The huge expense, while failing to bring comfort or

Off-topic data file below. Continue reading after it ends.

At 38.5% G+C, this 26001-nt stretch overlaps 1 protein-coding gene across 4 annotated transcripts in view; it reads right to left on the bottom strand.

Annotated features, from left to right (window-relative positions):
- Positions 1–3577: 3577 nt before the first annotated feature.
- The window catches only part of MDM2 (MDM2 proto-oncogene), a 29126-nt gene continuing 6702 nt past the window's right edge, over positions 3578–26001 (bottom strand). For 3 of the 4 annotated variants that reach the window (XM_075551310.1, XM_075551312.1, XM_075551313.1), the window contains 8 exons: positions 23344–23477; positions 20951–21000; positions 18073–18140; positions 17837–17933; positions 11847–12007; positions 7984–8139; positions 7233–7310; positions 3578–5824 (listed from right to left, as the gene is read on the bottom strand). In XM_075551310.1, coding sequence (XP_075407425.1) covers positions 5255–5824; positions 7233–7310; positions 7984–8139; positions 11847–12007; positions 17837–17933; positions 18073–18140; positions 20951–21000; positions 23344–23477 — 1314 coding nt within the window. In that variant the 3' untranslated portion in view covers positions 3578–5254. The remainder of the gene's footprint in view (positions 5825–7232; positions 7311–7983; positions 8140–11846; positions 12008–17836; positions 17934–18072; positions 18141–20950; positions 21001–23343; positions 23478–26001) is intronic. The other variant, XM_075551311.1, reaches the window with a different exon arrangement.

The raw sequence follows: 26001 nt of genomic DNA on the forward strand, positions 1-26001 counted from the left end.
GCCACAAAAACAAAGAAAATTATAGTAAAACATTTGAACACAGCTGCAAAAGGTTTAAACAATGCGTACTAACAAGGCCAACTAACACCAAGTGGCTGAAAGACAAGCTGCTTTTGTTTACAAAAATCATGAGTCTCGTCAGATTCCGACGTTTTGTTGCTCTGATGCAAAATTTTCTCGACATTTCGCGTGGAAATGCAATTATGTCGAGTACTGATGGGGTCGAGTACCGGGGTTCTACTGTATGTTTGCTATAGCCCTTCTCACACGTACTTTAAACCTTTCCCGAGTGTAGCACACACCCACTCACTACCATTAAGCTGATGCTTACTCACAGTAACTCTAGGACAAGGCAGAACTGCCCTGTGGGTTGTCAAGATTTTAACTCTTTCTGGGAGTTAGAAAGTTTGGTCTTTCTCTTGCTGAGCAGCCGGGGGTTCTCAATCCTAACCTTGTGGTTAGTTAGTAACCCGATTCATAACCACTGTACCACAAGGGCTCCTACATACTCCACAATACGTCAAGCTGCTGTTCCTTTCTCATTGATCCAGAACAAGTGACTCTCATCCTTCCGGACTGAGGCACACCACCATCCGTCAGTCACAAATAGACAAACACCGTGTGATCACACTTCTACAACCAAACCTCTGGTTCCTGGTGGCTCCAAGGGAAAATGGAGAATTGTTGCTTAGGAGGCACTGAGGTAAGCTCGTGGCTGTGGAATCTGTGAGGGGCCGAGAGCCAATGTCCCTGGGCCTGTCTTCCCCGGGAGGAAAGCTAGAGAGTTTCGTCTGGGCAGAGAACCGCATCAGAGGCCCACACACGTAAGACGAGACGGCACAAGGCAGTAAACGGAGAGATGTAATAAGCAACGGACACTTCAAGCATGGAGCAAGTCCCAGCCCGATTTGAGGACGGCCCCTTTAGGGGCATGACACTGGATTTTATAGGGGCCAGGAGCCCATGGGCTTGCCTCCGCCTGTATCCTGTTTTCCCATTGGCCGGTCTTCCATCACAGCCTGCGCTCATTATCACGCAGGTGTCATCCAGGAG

The death penalty is a highly controversial and widely debated topic. There have been many advocates for it, stating that it deters many criminals from harming others, lowers the crime rate, keeps society safe from other criminals, and gives relief to the family of the victim. The opposition, on the other hand, refutes by stating that it can be expensive to keep the accused in death row and then eventually executed, the family doesn’t necessarily feel happy that the criminal has been killed, and that it doesn’t help reduce crime rates. The arguments that both support the death penalty and condemn it are very good and logical; however, the arguments opposing the death penalty outweigh anything that may be used to justify it. The death penalty is extremely immoral in every way, as humans should not have the power to decide whether or not a person should be killed. The death penalty should be abolished because it can lead to the death of innocents, can be negatively affected by racism and other unfair circumstances, can become a huge expense, while failing to bring comfort or satisfaction to the family of the victim, and is not able to dissuade others from commiting crimes, thus causing the crime rate to remain the same as well. The most important reason for abolishing the death penalty is because of its immorality. The prevalent saying, “an eye for an eye makes the world go blind”, perfectly describes the situation that people on death row face. It is as if the higher ups of the justice system don’t want to go through the trouble of rehabilitating prisoners through a life time sentence of incarceration. There are many moral and viable options to re educate criminals committing heinous acts then to just have them put on death row. These people are not being allowed a second chance, as people don’t stay the same forever. If cared for and re educated properly, they have the opportunity to move past their old behavior. While they might never be allowed back into the world, they will have grown as people and changed into people with ethical values. Additionally, why should a small group of people have the power to sentence someone to death. It is the same thing as them playing god and choosing to kill the criminal, whether they have a good reason or not. Furthermore, the inmates are treated very poorly and are placed in an almost inhospitable area. According to an interview of death row inmate from Florida named Jim, he was asked what the living conditions were like and he answered by saying, “The concrete cell is 7 feet by 9 feet, dimly lit, with toilet, bed and sink. Steel mesh is welded to the bars so an inmate cannot reach through. There is no air conditioning and very little ventilation. Temperatures in summer reach 120 degrees and above.” (https://sks.sirs.com/webapp/article?artno=391074&type=ART). Even more ridiculous, Jim also said “they were constantly isolated, unless they had a visitor, and were forced to remain in their cells everyday of every week”. Although these people may deserve to be in the cells for whatever wrong they did, it doesn’t mean that they should be treated like animals and be isolated even further. The conditions are horrible and it seems as if that everyday death row inmates suffer and their real execution is the release they finally get. Another important reason for ending the death penalty is because it doesn’t provide consolation to the family of the victim if the person is executed. Some families might feel that it dishonors the victim as the criminal did not repent for his crimes and was not made to go through anything to atone for his/her sins. They may also feel that all the execution does is spread more darkness and negativity as death is just answered with more death and the cycle continues to repeat itself. According to a family member of a victim of mass shooting, whose perpetrator was sent to death row, she did not want the criminal executed. This is shown through the quote, “I wanted that man to pay for his crimes. Even to suffer. But I thought — and still think — that a life term in prison without parole is as close to justice as I would ever get.” (https://sks.sirs.com/webapp/article?artno=396454&type=ART). ┬áThis shows that she just wanted the man to learn his lesson the hard way, without death, and to make him reflect on his actions.